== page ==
One of the great oddities of the previous regime is that players not good enough to start in the WPS were still starters for the USWNT. Keeping an aging team together was seen as the way to victory in 2011/12. This short-run strategy was highly successful (resulting in silver and gold) but has left us weakened. An opportunity to develop younger players (some WPS stars) with skills and speed by playing them was lost.

    Tom has been a key player in the development of the W-League in Australia. He is going to do the same in the US, pushing for the best domestic competition that we can develop. And if the financial situation is better in top leagues overseas he is going to encourage more players to try those alternatives.

    He is going to give opportunities to those who prove themselves in competition. He is also going to pick some young prospects and see how quickly he can develop these players. And don’t expect him to be “understanding” with players who put themselves ahead of team. He will want a team that is truly the UNITED states team.

    There will inevitably be stress as older players find they have to give way. Those who hope to continue playing, better get with the new program quickly.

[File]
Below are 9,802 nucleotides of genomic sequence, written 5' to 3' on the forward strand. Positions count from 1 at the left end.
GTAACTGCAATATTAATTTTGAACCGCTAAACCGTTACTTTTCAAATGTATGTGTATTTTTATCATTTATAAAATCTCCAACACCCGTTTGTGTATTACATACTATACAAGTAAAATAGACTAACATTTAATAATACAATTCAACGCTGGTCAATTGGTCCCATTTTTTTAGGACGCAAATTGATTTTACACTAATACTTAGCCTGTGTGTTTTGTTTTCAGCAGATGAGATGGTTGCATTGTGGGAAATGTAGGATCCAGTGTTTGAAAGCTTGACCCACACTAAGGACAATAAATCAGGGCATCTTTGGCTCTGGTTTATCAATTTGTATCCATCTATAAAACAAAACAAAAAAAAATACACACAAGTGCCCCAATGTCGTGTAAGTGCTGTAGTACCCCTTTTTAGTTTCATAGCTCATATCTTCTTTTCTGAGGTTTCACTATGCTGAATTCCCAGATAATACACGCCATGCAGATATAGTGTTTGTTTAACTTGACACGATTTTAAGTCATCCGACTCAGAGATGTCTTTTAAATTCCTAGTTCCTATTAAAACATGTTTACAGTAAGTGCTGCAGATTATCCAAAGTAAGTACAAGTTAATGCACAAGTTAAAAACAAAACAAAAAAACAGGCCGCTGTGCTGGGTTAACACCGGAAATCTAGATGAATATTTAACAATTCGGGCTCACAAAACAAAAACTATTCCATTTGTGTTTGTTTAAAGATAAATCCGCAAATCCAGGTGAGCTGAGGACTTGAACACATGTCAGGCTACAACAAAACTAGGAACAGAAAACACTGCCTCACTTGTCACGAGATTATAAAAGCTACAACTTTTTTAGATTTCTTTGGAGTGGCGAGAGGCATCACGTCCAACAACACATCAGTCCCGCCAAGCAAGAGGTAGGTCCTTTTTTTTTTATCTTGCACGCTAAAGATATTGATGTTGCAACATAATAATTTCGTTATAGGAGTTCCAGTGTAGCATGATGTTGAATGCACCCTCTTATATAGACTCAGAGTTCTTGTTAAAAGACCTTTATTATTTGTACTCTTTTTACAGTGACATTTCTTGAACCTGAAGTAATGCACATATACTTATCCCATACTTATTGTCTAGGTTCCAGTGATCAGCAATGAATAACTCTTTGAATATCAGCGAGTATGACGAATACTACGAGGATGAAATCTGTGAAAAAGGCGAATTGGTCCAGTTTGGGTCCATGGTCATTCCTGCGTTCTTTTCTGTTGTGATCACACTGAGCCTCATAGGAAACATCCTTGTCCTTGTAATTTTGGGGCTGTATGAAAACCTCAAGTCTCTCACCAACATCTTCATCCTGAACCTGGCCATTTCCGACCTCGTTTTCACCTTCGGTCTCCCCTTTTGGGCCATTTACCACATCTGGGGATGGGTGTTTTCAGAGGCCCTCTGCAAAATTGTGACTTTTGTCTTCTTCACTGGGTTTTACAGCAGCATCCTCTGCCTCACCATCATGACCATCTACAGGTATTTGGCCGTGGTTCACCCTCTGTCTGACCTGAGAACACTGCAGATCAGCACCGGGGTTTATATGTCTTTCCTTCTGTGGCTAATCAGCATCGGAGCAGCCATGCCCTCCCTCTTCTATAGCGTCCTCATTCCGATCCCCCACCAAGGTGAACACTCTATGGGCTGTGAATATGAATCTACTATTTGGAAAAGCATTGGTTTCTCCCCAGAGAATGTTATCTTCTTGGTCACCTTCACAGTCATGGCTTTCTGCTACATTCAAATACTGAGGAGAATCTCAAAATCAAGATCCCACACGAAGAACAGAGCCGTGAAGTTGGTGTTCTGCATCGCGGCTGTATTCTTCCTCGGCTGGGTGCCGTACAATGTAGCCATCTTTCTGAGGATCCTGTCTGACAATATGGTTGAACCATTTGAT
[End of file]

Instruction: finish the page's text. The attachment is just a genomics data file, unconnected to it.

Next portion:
7. Joshua

    “How is it possible that four decades after Title IX that there are so few women candidates for this job? Shouldn’t that be construed as a knock on the system? Why aren’t all the players that have enjoyed such success coming back to be coaches?”

    Title IX has nothing to do the hiring or development of elite level women coaches. Title IX is only for college level athletes at institutions receiving federal funding. Wikipedia for a while had text in it’s “Title IX” article stating that the majority of college and university athletic department administrators and coaches in charge of women’s teams and athletes were men and that the percentage of women administrators and coaches had actually seen a big decline in the last thirty years. That text appears to be gone now. I’d like to find more information on the subject as to whether that is true or not.

    I would say the USSF avoided the issue of the disparity in compensation between that for the USMNT head coach and that for the USWNT head coach from becoming “problematic” by hiring a man (and foreign national at that) to be the USWNT head coach. I seriously doubt Sermanni was hired in at the same salary Jurgen Klinsmann is getting. Forbes On-line has (or had) a small piece listing Klinsmann as the fourth highest paid national men’s soccer head coach in the world, and the twenty-eighth highest for ANY manager or head coach anywhere, meaning what he is getting is comparable or greater to the salaries and perks for most European Premier League Managers. Pia Sundhage appears to have had a salary that was less than 10% of Klinsmann’s as USWNT head coach.